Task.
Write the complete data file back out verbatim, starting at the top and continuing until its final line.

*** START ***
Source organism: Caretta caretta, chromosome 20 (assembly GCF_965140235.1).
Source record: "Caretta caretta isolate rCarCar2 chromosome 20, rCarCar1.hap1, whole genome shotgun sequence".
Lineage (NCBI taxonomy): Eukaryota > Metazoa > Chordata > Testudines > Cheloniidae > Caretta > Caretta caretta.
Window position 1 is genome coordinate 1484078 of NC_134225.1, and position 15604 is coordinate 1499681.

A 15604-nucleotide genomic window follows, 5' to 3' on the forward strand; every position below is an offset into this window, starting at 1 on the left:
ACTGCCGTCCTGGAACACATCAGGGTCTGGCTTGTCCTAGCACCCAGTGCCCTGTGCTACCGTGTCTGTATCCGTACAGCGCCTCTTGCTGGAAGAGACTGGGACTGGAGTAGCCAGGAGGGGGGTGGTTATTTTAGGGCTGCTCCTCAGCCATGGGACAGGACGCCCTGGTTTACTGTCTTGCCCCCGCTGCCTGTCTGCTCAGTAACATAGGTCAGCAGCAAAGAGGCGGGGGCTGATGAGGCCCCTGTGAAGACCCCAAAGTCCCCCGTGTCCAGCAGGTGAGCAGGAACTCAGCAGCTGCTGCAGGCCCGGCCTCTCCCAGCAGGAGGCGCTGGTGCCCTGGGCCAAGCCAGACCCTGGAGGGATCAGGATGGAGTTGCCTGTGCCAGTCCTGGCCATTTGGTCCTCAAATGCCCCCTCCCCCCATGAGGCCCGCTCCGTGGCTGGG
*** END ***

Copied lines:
Source organism: Caretta caretta, chromosome 20 (assembly GCF_965140235.1).
Source record: "Caretta caretta isolate rCarCar2 chromosome 20, rCarCar1.hap1, whole genome shotgun sequence".
Lineage (NCBI taxonomy): Eukaryota > Metazoa > Chordata > Testudines > Cheloniidae > Caretta > Caretta caretta.
Window position 1 is genome coordinate 1484078 of NC_134225.1, and position 15604 is coordinate 1499681.

A 15604-nucleotide genomic window follows, 5' to 3' on the forward strand; every position below is an offset into this window, starting at 1 on the left:
ACTGCCGTCCTGGAACACATCAGGGTCTGGCTTGTCCTAGCACCCAGTGCCCTGTGCTACCGTGTCTGTATCCGTACAGCGCCTCTTGCTGGAAGAGACTGGGACTGGAGTAGCCAGGAGGGGGGTGGTTATTTTAGGGCTGCTCCTCAGCCATGGGACAGGACGCCCTGGTTTACTGTCTTGCCCCCGCTGCCTGTCTGCTCAGTAACATAGGTCAGCAGCAAAGAGGCGGGGGCTGATGAGGCCCCTGTGAAGACCCCAAAGTCCCCCGTGTCCAGCAGGTGAGCAGGAACTCAGCAGCTGCTGCAGGCCCGGCCTCTCCCAGCAGGAGGCGCTGGTGCCCTGGGCCAAGCCAGACCCTGGAGGGATCAGGATGGAGTTGCCTGTGCCAGTCCTGGCCATTTGGTCCTCAAATGCCCCCTCCCCCCATGAGGCCCGCTCCGTGGCTGGG